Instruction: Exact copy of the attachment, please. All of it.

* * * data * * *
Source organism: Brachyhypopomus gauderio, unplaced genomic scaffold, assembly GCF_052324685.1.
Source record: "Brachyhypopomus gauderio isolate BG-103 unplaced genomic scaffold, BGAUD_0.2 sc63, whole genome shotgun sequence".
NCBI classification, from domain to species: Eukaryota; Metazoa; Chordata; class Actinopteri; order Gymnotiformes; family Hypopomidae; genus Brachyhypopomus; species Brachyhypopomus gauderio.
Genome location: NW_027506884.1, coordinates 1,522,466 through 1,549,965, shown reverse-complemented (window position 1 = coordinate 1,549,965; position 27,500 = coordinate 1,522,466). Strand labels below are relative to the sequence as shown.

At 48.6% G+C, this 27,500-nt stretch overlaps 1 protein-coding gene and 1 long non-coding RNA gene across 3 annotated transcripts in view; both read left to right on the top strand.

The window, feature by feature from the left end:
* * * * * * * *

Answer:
Source organism: Brachyhypopomus gauderio, unplaced genomic scaffold, assembly GCF_052324685.1.
Source record: "Brachyhypopomus gauderio isolate BG-103 unplaced genomic scaffold, BGAUD_0.2 sc63, whole genome shotgun sequence".
NCBI classification, from domain to species: Eukaryota; Metazoa; Chordata; class Actinopteri; order Gymnotiformes; family Hypopomidae; genus Brachyhypopomus; species Brachyhypopomus gauderio.
Genome location: NW_027506884.1, coordinates 1,522,466 through 1,549,965, shown reverse-complemented (window position 1 = coordinate 1,549,965; position 27,500 = coordinate 1,522,466). Strand labels below are relative to the sequence as shown.

At 48.6% G+C, this 27,500-nt stretch overlaps 1 protein-coding gene and 1 long non-coding RNA gene across 3 annotated transcripts in view; both read left to right on the top strand.

The window, feature by feature from the left end: